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Why You Shouldn’t Store Bottled Water in Your Car

Water is a necessary element of life. We all need it, and most folks don’t drink it as much as they should. It’s also considered a prepper essential. But in an effort to be prepared, we might be poisoning ourselves.

A common practice is to store a supply of clean water in our cars. It makes sense. If you’re not home, you’re likely near your vehicle. But depending on how you’re storing it, you could be exposing it to plastic chemicals. This happens when certain plastic bottles are heated up, like in a car on a summer day, for example.

It’s easy to just buy a 48 pack of bottled water and throw it in the trunk. But according to a report by the Center for Disease Control and Prevention, this can lead to increased levels of toxic substances known as antimony and bisphenol A in the contained water. The report was done in 2014 with 16 brands of water, which were stored for four weeks in high temperatures.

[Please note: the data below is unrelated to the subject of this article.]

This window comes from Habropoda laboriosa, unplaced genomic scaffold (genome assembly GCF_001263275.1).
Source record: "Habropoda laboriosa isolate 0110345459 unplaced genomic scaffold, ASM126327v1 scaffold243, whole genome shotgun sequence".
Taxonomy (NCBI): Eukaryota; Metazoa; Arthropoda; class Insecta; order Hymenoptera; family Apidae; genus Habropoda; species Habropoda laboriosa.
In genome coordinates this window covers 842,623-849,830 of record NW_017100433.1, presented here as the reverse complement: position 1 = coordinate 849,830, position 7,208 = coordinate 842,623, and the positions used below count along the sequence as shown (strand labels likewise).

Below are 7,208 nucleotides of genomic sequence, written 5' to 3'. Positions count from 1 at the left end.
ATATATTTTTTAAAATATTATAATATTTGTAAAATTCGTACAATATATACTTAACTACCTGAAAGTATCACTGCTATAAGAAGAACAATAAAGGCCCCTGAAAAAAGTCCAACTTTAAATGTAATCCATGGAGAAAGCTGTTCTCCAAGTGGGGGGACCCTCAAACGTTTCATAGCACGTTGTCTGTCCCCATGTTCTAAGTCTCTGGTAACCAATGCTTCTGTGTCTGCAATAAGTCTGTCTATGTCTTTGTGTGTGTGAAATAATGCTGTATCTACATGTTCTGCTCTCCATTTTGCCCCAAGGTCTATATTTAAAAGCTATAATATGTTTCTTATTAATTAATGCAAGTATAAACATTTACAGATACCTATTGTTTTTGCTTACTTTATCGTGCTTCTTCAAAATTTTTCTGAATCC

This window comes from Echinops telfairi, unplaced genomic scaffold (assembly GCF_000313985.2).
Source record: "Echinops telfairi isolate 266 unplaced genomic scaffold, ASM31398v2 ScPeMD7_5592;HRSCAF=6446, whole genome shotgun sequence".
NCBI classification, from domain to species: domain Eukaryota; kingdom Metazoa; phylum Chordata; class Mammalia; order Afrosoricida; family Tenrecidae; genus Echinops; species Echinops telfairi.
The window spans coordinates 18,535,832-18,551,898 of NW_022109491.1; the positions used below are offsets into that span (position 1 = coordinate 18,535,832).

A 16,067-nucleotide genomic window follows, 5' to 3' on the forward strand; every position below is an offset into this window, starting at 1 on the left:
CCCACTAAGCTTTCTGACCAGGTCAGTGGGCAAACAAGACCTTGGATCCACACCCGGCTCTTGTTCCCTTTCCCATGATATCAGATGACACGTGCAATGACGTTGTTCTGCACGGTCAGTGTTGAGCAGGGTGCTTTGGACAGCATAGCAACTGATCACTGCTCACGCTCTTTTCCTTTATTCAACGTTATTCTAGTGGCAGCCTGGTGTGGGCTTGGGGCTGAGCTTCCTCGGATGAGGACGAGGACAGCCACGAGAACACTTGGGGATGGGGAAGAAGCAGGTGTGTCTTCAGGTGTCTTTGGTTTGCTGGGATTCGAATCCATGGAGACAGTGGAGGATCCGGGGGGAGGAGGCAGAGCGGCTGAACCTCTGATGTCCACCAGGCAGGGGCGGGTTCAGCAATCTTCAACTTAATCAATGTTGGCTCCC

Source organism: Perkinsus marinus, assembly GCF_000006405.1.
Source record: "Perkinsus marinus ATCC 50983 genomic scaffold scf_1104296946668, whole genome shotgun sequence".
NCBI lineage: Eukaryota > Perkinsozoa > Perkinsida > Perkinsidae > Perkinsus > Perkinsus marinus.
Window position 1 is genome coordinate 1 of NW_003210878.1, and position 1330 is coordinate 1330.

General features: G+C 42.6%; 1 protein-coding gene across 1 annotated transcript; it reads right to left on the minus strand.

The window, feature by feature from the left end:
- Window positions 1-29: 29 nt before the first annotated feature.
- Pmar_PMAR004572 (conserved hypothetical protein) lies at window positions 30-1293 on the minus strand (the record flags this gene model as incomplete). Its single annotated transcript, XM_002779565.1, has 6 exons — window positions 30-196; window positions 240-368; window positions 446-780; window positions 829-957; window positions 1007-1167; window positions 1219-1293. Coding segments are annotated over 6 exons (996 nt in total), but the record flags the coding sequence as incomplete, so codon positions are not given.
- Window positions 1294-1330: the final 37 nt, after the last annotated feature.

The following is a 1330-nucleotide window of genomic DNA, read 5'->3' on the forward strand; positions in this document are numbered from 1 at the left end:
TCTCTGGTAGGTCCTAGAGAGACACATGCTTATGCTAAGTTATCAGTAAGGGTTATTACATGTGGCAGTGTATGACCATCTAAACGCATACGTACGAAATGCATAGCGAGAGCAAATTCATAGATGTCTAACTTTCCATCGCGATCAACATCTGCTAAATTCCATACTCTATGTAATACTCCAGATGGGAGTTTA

Lena Ma, the study’s co-author and a professor of biogeochemistry of trace metals at the University of Florida, wanted to clarify the safety of drinking bottled water otherwise.

“I don’t want to mislead people, saying bottled water is not safe. Bottled water is fine. You can drink it — just don’t leave it in a hot temperature for a long time. I think that’s the important message.”

If you’re wanting to keep water supplies in your vehicle or other potentially hot areas, we recommend using stainless steel water containers.

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